The setup: One of the myriad ways Space 55 Ensemble enriches our community is by developing, training, and showcasing new writers, whether they're creating solo performance pieces or plays with several characters, a plot, the whole nine yards. Space 55's current mainstage show, Heyre Be Dragons . . . In My Mind, is a fully staged collection of very short plays by local playwrights, all hanging together, per the directors' notes, in their focus on the "many things we still do not understand about why we think and feel the way we do." My favorite! (Well, not alone at 3 a.m. in my mind, but my favorite topic for good art.)
The execution: A glancing familiarity with playwriting programs indicates that new writers are encouraged to start with short works -- 10 minutes is the typical length. Not only does this keep the author's morale up by being able to have something in semi-complete shape relatively soon, it imposes helpful limitations -- you can't hide elements that aren't working when the structure's so skeletal, and the skills you're developing are called upon constantly: Any lack of conflict or resolution, for example, is going to be immediately apparent.
And it doesn't mean your instructor and workshop-mates aren't going to offer just as much constructive criticism and push you to make your message clear, even if it takes a while. I happened to visit Kim Porter's Tuesday evening writers' group once last year (Space 55 was inviting people for a free sample session), back when one of the plays I saw Saturday was in its early stages. So I also got to hear the group discuss how the initial reading made them feel about the characters, what questions they had, what the author was inspired by and trying to express -- really, there are a lot of ways to critique, and it's typically fun, not a drag. And that writer's had that little script on the burner this whole time, and it was really cool in its final form!
The plays in Heyre Be Dragons (the umbrella title comes from the label that sometimes appeared on uncharted areas of old maps) were rehearsed and directed by four directors, some of whose work I've experienced before and all of whom did a fine job. The playlets have costumes and action and props and sound design -- excellent, by David Kenton (Big Love, Eurydice) -- and all, and they play out against a nicely painted blue and white backdrop that seems to represent the cosmos and the brain's synapses sort of at the same time. It's a real show.
Each scene is strongly written, produced, and performed, but my favorites include Brian Brunson's Scrutiny, in which a dating couple talks about the kind of thoughts that we don't talk about. Amy London's sweet but needling pillow talk, and its converse from stolid Jeremy Brunansky, are impeccably timed and relatable. That level of acting persists all evening, another reason the diverse little plays feel as though they "go together."
Around 10:30 most Saturday nights, Space 55 also hosts a recurring show of some sort -- a strange sitcom or variety extravaganza or sketch pastiche or compilation of solo performances. It's the Late Night Series, and generally a particular group performs once a month until it doesn't any more, and then another group takes its place.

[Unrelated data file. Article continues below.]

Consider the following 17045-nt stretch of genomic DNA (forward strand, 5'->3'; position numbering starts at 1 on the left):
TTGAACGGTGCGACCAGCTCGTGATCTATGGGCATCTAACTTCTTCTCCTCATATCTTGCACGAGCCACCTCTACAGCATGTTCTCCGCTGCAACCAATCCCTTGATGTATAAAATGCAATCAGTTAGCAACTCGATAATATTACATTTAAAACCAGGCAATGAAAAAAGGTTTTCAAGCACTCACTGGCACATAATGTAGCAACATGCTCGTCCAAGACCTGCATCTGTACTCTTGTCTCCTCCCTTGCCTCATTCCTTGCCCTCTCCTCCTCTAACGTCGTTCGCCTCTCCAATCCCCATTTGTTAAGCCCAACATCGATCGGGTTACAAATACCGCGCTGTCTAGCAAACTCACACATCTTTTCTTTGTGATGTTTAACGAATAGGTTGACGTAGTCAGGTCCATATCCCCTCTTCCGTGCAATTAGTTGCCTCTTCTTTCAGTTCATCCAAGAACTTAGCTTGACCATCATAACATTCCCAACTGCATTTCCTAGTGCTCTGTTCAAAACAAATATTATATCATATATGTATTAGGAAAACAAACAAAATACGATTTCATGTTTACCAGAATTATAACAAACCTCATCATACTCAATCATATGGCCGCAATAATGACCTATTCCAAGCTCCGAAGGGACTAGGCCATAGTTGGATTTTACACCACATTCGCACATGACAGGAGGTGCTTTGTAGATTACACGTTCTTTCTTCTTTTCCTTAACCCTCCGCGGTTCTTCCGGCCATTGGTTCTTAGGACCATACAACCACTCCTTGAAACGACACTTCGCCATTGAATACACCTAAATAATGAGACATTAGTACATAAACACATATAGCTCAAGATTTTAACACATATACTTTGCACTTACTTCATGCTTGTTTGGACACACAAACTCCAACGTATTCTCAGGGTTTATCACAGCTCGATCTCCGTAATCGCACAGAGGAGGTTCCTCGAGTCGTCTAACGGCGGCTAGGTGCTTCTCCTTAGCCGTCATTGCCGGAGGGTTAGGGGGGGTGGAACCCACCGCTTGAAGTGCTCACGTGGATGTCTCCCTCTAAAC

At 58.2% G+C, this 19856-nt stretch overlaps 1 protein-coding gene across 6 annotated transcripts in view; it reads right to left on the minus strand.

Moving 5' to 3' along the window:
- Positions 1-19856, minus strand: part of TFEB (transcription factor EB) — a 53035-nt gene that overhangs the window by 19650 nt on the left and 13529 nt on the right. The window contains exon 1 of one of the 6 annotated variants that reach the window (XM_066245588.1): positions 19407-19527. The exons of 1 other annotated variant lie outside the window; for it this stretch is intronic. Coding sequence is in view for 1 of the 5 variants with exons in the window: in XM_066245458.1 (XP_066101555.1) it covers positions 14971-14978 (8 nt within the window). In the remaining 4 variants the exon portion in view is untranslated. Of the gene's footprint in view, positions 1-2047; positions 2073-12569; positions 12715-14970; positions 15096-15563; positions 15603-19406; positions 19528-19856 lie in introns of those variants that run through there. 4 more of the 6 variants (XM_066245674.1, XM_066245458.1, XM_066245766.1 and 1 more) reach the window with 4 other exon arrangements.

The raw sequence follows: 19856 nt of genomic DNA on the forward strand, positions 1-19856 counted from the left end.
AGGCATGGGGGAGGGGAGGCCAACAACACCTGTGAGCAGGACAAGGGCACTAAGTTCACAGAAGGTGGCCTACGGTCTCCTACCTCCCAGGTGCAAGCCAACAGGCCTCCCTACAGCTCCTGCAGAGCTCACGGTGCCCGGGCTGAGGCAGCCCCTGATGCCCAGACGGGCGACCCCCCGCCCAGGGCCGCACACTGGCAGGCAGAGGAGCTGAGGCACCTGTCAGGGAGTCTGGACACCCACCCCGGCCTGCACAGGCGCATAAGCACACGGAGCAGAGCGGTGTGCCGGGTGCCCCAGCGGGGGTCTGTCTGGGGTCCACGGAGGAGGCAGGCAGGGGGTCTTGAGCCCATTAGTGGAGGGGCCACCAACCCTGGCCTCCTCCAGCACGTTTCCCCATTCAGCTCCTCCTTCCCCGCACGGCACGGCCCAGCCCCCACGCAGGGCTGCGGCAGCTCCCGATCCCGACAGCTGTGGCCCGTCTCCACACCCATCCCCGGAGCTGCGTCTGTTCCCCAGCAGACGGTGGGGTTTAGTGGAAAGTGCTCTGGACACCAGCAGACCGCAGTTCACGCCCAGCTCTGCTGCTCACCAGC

So you've missed (or seen) Hollis' Traveling Treehouse and Dance Party, The WTF Variety Hour, or Down-Lo Solo, for instance, but 2014's brought a new, brisk, and crazed entry courtesy of Charlie Steak and musical prodigy Ron Foligno, with contributions from batshit (in public, I mean) former New Times contributor Ashley Naftule. It's Captain Jack's Space Attack, kind of a futuristic, satirical, outer-space serial with a three-piece rock band. Episode 4 followed Saturday's Heyre Be Dragons. There's one more in June, I don't stay out late often enough to describe these things for you, and so I gave it a go.
The premise is sort of 2001 meets Idiocracy. If your ship is really smart, how smart do you have to be? One-hit wonder Captain Jack (B.J. Garrett) and his band Space Attack travel around with Queen Mozambique, the surviving leader of a destroyed Earth, a crew member who's half human, half bighorn sheep, and a gutter-minded cultural repository (I think) named Viscount Earl (Naftule). In this episode, Ken Burns VIII is documenting the ship's mission, and because things happen very efficiently in the future, the film is already in contention on Planet Cannes by the time everybody gets there.
By the time I left, the creative team was discussing introducing a tote board that displays how many months the show has gone without having an audience member walk out. It would currently be set at 0.
The verdict: What a great evening! Sometimes new, offbeat theater is just the best thing ever, whether it's thoughtful and well-made with subtle wit and heavy philosophy (Dragons) or rehearsed so well that it feels just loud and fast and insane, like a memorable weekend (Captain Jack). Sometimes you can get both! (This weekend, the Late Night show is Arcana Collective's Má: A Mother's Night Ritual, though Captain Jack will be back once more this season.)
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Heyre Be Dragons . . . In My Mind continues through Saturday, May 10, at 636 East Pierce Street. Admission is $15. The theater is small. Purchase your tickets here or call 602-663-4032. Stick around Saturday and throw the box office person another $5 to see Má: A Mother's Night Ritual.
The season finale of Captain Jack's Space Attack will take place at 10:30 p.m. Saturday, June 7. Tickets are $5 at the door.
Editor's note: This post has been altered from its original version.